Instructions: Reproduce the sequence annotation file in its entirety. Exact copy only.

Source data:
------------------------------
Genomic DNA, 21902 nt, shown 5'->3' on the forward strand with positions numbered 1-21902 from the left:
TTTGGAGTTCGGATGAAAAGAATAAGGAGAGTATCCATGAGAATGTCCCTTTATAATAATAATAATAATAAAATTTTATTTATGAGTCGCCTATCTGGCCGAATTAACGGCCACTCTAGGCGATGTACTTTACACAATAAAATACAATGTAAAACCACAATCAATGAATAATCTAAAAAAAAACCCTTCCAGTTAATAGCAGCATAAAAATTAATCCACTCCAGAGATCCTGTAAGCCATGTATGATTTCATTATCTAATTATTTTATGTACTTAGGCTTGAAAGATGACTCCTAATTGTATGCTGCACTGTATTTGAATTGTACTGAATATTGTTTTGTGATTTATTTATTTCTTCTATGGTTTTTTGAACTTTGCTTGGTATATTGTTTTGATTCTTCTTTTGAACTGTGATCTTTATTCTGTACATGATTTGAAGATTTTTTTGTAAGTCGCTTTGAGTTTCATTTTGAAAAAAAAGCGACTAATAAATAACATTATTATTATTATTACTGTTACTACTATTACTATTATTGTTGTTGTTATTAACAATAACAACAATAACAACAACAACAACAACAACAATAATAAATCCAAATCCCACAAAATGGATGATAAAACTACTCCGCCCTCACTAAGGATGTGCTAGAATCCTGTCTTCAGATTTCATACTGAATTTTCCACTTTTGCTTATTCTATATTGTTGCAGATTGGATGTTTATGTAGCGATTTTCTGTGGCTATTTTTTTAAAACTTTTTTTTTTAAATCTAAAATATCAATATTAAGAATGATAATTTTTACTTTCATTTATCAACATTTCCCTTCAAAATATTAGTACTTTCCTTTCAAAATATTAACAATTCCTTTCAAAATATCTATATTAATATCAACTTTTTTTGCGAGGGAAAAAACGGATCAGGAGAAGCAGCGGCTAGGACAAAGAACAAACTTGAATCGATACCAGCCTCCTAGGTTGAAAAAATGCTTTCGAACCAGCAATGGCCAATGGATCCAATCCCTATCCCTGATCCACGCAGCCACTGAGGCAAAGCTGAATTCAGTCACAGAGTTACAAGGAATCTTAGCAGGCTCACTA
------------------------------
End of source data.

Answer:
Genomic DNA, 21902 nt, shown 5'->3' on the forward strand with positions numbered 1-21902 from the left:
TTTGGAGTTCGGATGAAAAGAATAAGGAGAGTATCCATGAGAATGTCCCTTTATAATAATAATAATAATAAAATTTTATTTATGAGTCGCCTATCTGGCCGAATTAACGGCCACTCTAGGCGATGTACTTTACACAATAAAATACAATGTAAAACCACAATCAATGAATAATCTAAAAAAAAACCCTTCCAGTTAATAGCAGCATAAAAATTAATCCACTCCAGAGATCCTGTAAGCCATGTATGATTTCATTATCTAATTATTTTATGTACTTAGGCTTGAAAGATGACTCCTAATTGTATGCTGCACTGTATTTGAATTGTACTGAATATTGTTTTGTGATTTATTTATTTCTTCTATGGTTTTTTGAACTTTGCTTGGTATATTGTTTTGATTCTTCTTTTGAACTGTGATCTTTATTCTGTACATGATTTGAAGATTTTTTTGTAAGTCGCTTTGAGTTTCATTTTGAAAAAAAAGCGACTAATAAATAACATTATTATTATTATTACTGTTACTACTATTACTATTATTGTTGTTGTTATTAACAATAACAACAATAACAACAACAACAACAACAACAATAATAAATCCAAATCCCACAAAATGGATGATAAAACTACTCCGCCCTCACTAAGGATGTGCTAGAATCCTGTCTTCAGATTTCATACTGAATTTTCCACTTTTGCTTATTCTATATTGTTGCAGATTGGATGTTTATGTAGCGATTTTCTGTGGCTATTTTTTTAAAACTTTTTTTTTTAAATCTAAAATATCAATATTAAGAATGATAATTTTTACTTTCATTTATCAACATTTCCCTTCAAAATATTAGTACTTTCCTTTCAAAATATTAACAATTCCTTTCAAAATATCTATATTAATATCAACTTTTTTTGCGAGGGAAAAAACGGATCAGGAGAAGCAGCGGCTAGGACAAAGAACAAACTTGAATCGATACCAGCCTCCTAGGTTGAAAAAATGCTTTCGAACCAGCAATGGCCAATGGATCCAATCCCTATCCCTGATCCACGCAGCCACTGAGGCAAAGCTGAATTCAGTCACAGAGTTACAAGGAATCTTAGCAGGCTCACTA